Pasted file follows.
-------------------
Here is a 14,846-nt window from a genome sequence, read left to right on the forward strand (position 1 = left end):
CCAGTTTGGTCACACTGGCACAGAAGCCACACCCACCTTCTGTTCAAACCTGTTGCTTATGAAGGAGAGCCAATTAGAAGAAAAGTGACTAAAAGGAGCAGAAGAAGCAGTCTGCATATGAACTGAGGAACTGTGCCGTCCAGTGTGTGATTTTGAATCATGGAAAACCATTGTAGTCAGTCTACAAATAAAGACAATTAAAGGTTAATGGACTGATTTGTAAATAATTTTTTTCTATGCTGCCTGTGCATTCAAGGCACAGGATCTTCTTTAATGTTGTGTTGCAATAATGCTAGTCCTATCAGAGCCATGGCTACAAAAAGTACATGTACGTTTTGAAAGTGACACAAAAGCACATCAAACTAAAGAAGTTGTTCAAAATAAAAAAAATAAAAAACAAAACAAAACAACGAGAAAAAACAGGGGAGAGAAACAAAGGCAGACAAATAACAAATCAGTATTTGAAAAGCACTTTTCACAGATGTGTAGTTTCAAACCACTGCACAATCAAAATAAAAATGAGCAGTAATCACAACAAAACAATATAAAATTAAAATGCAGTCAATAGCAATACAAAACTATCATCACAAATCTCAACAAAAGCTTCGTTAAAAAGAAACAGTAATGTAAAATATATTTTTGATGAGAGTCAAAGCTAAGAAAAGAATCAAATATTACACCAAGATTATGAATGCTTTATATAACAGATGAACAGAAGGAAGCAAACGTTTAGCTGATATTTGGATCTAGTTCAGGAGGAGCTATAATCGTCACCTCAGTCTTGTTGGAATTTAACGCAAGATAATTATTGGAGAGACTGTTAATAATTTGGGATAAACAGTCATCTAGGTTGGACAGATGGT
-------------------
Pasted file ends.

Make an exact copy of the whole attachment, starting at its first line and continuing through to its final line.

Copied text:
Here is a 14,846-nt window from a genome sequence, read left to right on the forward strand (position 1 = left end):
CCAGTTTGGTCACACTGGCACAGAAGCCACACCCACCTTCTGTTCAAACCTGTTGCTTATGAAGGAGAGCCAATTAGAAGAAAAGTGACTAAAAGGAGCAGAAGAAGCAGTCTGCATATGAACTGAGGAACTGTGCCGTCCAGTGTGTGATTTTGAATCATGGAAAACCATTGTAGTCAGTCTACAAATAAAGACAATTAAAGGTTAATGGACTGATTTGTAAATAATTTTTTTCTATGCTGCCTGTGCATTCAAGGCACAGGATCTTCTTTAATGTTGTGTTGCAATAATGCTAGTCCTATCAGAGCCATGGCTACAAAAAGTACATGTACGTTTTGAAAGTGACACAAAAGCACATCAAACTAAAGAAGTTGTTCAAAATAAAAAAAATAAAAAACAAAACAAAACAACGAGAAAAAACAGGGGAGAGAAACAAAGGCAGACAAATAACAAATCAGTATTTGAAAAGCACTTTTCACAGATGTGTAGTTTCAAACCACTGCACAATCAAAATAAAAATGAGCAGTAATCACAACAAAACAATATAAAATTAAAATGCAGTCAATAGCAATACAAAACTATCATCACAAATCTCAACAAAAGCTTCGTTAAAAAGAAACAGTAATGTAAAATATATTTTTGATGAGAGTCAAAGCTAAGAAAAGAATCAAATATTACACCAAGATTATGAATGCTTTATATAACAGATGAACAGAAGGAAGCAAACGTTTAGCTGATATTTGGATCTAGTTCAGGAGGAGCTATAATCGTCACCTCAGTCTTGTTGGAATTTAACGCAAGATAATTATTGGAGAGACTGTTAATAATTTGGGATAAACAGTCATCTAGGTTGGACAGATGGT